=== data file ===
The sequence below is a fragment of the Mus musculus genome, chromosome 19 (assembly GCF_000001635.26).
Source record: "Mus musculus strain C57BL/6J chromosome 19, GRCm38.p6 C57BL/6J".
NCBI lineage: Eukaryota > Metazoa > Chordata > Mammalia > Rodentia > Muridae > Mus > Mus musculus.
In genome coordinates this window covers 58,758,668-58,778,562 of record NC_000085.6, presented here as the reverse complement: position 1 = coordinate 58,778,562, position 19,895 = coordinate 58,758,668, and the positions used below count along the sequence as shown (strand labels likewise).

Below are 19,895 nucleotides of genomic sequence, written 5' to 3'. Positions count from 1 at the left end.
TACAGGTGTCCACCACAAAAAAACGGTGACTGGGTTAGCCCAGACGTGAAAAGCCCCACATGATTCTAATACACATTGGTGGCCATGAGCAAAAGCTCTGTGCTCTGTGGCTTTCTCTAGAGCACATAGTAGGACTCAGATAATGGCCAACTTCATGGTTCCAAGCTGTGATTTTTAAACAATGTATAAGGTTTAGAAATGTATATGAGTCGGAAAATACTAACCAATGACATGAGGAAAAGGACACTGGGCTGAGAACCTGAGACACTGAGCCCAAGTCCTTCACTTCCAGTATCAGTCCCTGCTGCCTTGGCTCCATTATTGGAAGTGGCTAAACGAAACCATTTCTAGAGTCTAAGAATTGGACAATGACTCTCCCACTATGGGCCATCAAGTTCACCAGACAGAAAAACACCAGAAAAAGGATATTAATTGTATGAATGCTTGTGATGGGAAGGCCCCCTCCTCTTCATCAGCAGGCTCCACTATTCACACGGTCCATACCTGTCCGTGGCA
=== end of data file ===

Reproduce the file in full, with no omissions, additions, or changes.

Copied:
The sequence below is a fragment of the Mus musculus genome, chromosome 19 (assembly GCF_000001635.26).
Source record: "Mus musculus strain C57BL/6J chromosome 19, GRCm38.p6 C57BL/6J".
NCBI lineage: Eukaryota > Metazoa > Chordata > Mammalia > Rodentia > Muridae > Mus > Mus musculus.
In genome coordinates this window covers 58,758,668-58,778,562 of record NC_000085.6, presented here as the reverse complement: position 1 = coordinate 58,778,562, position 19,895 = coordinate 58,758,668, and the positions used below count along the sequence as shown (strand labels likewise).

Below are 19,895 nucleotides of genomic sequence, written 5' to 3'. Positions count from 1 at the left end.
TACAGGTGTCCACCACAAAAAAACGGTGACTGGGTTAGCCCAGACGTGAAAAGCCCCACATGATTCTAATACACATTGGTGGCCATGAGCAAAAGCTCTGTGCTCTGTGGCTTTCTCTAGAGCACATAGTAGGACTCAGATAATGGCCAACTTCATGGTTCCAAGCTGTGATTTTTAAACAATGTATAAGGTTTAGAAATGTATATGAGTCGGAAAATACTAACCAATGACATGAGGAAAAGGACACTGGGCTGAGAACCTGAGACACTGAGCCCAAGTCCTTCACTTCCAGTATCAGTCCCTGCTGCCTTGGCTCCATTATTGGAAGTGGCTAAACGAAACCATTTCTAGAGTCTAAGAATTGGACAATGACTCTCCCACTATGGGCCATCAAGTTCACCAGACAGAAAAACACCAGAAAAAGGATATTAATTGTATGAATGCTTGTGATGGGAAGGCCCCCTCCTCTTCATCAGCAGGCTCCACTATTCACACGGTCCATACCTGTCCGTGGCA